Sauble Beach, Ont.'s dune dispute reaches boiling point
SAUBLE BEACH, ONT. -- A crowd of 50 people were up bright and early Tuesday morning, prepared to stop heavy equipment from removing a part of Sauble Beach’s sand dunes.
Among them was Lori Kewaquom of the Saugeen Ojibway Nation. “We need to do what we need to do to stand up and protect the land,” she says.
The Municipality of South Bruce Peninsula wants to “trim back” a 500-metre section of the sand dunes along Lakeshore Boulevard, because cars parking there can’t always fully get off the roadway.
“We want to make sure the side of the road is wide enough, so that people can park here safely. It’s pretty clear, it’s not wide enough now,” says South Bruce Peninsula Mayor Janice Jackson.
While the Grey Sauble Conservation Authority and the Ministry of Environment have approved Sauble Beach’s dune work in principle, the Lake Huron Centre for Coastal Conservation along with the Friends of Sauble Beach vehemently oppose the planned work.
“When they dig into these dunes here, what that takes is one of the primary forms of protection of the beach. Nature has built this, itself,” says John Strachan, of Friends of Sauble Beach.
Sauble Beach resident Theresa Stanford agrees.
”It’s only a parking issue for two months of the year. Science has proven that if you dig this far into the dunes, it’s a degradation,” she says.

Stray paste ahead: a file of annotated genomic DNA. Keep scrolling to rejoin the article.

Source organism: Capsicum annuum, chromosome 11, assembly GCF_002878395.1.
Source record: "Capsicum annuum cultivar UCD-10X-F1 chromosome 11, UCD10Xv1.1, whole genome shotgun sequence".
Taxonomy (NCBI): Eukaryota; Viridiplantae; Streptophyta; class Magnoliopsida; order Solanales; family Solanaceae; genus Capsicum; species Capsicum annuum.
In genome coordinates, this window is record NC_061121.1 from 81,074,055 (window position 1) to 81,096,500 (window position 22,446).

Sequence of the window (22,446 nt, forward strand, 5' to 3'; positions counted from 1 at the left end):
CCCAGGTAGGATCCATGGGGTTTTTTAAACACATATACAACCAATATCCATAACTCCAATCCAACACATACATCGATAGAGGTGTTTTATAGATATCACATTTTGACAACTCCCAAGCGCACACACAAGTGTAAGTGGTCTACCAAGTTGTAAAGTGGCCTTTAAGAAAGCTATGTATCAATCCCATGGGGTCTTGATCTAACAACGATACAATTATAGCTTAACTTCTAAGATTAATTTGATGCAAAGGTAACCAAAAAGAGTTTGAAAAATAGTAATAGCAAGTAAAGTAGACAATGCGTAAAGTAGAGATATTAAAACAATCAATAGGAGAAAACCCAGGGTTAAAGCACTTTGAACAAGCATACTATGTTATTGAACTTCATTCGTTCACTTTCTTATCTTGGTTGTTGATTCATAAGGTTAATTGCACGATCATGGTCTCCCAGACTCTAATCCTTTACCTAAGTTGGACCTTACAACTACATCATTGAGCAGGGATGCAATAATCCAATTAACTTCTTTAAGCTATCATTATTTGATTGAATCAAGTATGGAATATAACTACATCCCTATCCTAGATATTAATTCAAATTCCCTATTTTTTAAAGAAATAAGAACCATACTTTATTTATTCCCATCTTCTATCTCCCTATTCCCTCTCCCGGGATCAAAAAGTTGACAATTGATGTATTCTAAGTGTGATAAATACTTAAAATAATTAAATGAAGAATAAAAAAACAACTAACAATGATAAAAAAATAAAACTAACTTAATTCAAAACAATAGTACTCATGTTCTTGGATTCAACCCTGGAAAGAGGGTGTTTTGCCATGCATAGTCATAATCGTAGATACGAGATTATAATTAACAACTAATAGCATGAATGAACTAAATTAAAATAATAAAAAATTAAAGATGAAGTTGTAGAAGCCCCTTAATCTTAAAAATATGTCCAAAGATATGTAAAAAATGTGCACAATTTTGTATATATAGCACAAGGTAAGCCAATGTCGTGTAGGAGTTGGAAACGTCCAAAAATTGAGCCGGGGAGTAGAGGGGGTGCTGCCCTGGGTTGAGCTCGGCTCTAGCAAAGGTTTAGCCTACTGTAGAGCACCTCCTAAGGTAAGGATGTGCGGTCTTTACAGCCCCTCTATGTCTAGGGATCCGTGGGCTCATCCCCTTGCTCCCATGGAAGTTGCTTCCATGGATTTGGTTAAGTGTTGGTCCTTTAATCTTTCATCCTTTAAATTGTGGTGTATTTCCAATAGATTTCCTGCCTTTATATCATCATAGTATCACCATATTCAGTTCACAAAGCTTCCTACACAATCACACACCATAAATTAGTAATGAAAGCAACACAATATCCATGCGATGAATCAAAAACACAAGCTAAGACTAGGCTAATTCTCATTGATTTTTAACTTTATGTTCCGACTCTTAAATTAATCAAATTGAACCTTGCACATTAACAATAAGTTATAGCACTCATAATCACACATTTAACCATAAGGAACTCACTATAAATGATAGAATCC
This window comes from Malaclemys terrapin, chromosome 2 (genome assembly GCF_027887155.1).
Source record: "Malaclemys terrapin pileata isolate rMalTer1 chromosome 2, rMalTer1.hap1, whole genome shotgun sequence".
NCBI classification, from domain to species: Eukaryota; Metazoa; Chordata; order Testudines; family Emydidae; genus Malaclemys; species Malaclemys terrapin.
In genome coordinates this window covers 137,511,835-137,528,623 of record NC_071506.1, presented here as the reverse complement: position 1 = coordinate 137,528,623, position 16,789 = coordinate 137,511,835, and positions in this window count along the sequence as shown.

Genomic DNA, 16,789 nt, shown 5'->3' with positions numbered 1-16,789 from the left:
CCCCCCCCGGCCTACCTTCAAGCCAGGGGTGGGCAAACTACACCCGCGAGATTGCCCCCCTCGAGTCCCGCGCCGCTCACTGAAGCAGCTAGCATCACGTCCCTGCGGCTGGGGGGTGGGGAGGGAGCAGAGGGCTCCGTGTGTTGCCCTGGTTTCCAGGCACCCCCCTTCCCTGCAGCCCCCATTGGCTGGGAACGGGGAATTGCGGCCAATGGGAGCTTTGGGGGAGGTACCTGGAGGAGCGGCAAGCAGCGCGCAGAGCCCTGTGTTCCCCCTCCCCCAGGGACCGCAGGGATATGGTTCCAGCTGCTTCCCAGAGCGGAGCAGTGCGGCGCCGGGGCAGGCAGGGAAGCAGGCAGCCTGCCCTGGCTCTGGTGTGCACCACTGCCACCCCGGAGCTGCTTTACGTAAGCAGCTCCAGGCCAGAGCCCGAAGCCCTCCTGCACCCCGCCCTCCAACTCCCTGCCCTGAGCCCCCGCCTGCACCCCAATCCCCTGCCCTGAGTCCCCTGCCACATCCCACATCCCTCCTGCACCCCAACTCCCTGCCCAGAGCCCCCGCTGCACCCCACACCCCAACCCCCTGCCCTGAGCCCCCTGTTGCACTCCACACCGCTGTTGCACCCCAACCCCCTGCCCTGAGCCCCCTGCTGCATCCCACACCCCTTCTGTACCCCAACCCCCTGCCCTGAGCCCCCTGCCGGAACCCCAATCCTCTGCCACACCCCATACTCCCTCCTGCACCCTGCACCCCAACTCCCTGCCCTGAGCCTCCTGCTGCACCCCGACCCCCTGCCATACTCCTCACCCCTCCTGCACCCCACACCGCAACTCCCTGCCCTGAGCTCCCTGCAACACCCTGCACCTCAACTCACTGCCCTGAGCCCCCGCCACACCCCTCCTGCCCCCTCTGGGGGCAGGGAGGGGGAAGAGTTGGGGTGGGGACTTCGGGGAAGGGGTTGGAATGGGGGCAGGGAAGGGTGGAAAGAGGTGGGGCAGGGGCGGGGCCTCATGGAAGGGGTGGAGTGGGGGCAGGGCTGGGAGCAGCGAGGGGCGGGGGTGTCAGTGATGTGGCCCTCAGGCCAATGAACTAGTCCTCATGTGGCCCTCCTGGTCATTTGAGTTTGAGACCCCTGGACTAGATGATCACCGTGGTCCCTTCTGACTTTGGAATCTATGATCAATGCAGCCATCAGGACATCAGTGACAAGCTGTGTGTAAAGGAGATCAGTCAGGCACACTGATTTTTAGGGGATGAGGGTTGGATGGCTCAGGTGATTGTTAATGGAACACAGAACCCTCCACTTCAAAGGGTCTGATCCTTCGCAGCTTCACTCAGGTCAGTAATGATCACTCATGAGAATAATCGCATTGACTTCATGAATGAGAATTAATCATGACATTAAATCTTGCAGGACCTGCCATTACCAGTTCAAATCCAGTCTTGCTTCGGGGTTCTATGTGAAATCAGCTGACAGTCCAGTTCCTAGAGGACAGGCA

Complicating matters even more, the land the municipality is planning to work on is at the centre of a land claim dispute with the Saugeen Ojibway Nation.
Chief Lester Anoquot says the municipality is obligated to consult before doing any work on the disputed land.
“This is a matter of principle, respect and jurisdiction. The lands in question are part of the Saugeen First Nation, and while that is not accept by the South Bruce Peninsula town council, it is simply a fact,” says Anoquot.
That being said, Anoquot says they aren’t looking for a fight, rather a voice in the decision on what happens on this disputed section of shoreline.
“I would like to de-escalate any tension in the area. We’ve been good neighbours. We have a vast tourism area we share. To maintain those good relationships, I think picking up the phone and having a conversation could solve a lot of these issues,” he says.
Jackson says their legal team tells them they have no legal obligation to consult with the Saugeen First Nation on work on the disputed land, and that consulting with them would actually harm their case in the land claim.
Still, Jackson too says she wants to de-escalate the situation, “We want to be good neighbours. We want to have a better line of communication with them, and we mean no disrespect to the Saugeen Ojibway Nation, at all."
South Bruce Peninsula council says they do plan on moving forward with the dune work in the spring. But, locals there on Tuesday, vowe to stop them.
Sauble Beach business owner Tom Laforme says, “We’re going to have a judicial review. That’s in the works. It’s going to be filed in the next day or two, and we’re going to stop this permanently."